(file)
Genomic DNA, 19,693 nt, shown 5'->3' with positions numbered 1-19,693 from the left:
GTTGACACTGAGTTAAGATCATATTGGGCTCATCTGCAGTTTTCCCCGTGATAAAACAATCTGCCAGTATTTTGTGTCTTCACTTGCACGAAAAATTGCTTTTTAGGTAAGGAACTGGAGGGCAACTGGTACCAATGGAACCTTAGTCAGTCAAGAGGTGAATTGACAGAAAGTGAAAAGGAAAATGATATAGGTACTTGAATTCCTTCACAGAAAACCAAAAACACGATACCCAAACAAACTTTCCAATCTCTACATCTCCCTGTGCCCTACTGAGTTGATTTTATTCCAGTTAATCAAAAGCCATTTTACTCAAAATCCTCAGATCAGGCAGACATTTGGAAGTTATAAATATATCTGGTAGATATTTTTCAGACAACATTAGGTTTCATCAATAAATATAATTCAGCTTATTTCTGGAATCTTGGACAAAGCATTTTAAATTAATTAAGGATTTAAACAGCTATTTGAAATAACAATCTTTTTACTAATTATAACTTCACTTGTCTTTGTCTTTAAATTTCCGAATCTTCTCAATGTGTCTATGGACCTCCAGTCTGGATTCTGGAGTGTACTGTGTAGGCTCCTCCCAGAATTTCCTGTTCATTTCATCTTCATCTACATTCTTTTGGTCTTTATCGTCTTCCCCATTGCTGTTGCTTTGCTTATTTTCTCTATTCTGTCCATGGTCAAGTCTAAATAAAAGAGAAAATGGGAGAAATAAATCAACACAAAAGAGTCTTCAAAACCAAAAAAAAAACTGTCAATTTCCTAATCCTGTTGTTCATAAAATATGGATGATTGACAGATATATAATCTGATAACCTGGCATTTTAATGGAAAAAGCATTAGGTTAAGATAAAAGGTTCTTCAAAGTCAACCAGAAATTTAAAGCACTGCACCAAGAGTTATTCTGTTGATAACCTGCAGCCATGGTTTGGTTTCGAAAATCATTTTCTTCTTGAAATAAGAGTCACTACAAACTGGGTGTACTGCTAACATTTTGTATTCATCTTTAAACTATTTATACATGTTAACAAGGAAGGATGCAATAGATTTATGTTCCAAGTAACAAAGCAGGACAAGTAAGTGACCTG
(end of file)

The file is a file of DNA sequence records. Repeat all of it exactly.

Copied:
Genomic DNA, 19,693 nt, shown 5'->3' with positions numbered 1-19,693 from the left:
GTTGACACTGAGTTAAGATCATATTGGGCTCATCTGCAGTTTTCCCCGTGATAAAACAATCTGCCAGTATTTTGTGTCTTCACTTGCACGAAAAATTGCTTTTTAGGTAAGGAACTGGAGGGCAACTGGTACCAATGGAACCTTAGTCAGTCAAGAGGTGAATTGACAGAAAGTGAAAAGGAAAATGATATAGGTACTTGAATTCCTTCACAGAAAACCAAAAACACGATACCCAAACAAACTTTCCAATCTCTACATCTCCCTGTGCCCTACTGAGTTGATTTTATTCCAGTTAATCAAAAGCCATTTTACTCAAAATCCTCAGATCAGGCAGACATTTGGAAGTTATAAATATATCTGGTAGATATTTTTCAGACAACATTAGGTTTCATCAATAAATATAATTCAGCTTATTTCTGGAATCTTGGACAAAGCATTTTAAATTAATTAAGGATTTAAACAGCTATTTGAAATAACAATCTTTTTACTAATTATAACTTCACTTGTCTTTGTCTTTAAATTTCCGAATCTTCTCAATGTGTCTATGGACCTCCAGTCTGGATTCTGGAGTGTACTGTGTAGGCTCCTCCCAGAATTTCCTGTTCATTTCATCTTCATCTACATTCTTTTGGTCTTTATCGTCTTCCCCATTGCTGTTGCTTTGCTTATTTTCTCTATTCTGTCCATGGTCAAGTCTAAATAAAAGAGAAAATGGGAGAAATAAATCAACACAAAAGAGTCTTCAAAACCAAAAAAAAAACTGTCAATTTCCTAATCCTGTTGTTCATAAAATATGGATGATTGACAGATATATAATCTGATAACCTGGCATTTTAATGGAAAAAGCATTAGGTTAAGATAAAAGGTTCTTCAAAGTCAACCAGAAATTTAAAGCACTGCACCAAGAGTTATTCTGTTGATAACCTGCAGCCATGGTTTGGTTTCGAAAATCATTTTCTTCTTGAAATAAGAGTCACTACAAACTGGGTGTACTGCTAACATTTTGTATTCATCTTTAAACTATTTATACATGTTAACAAGGAAGGATGCAATAGATTTATGTTCCAAGTAACAAAGCAGGACAAGTAAGTGACCTG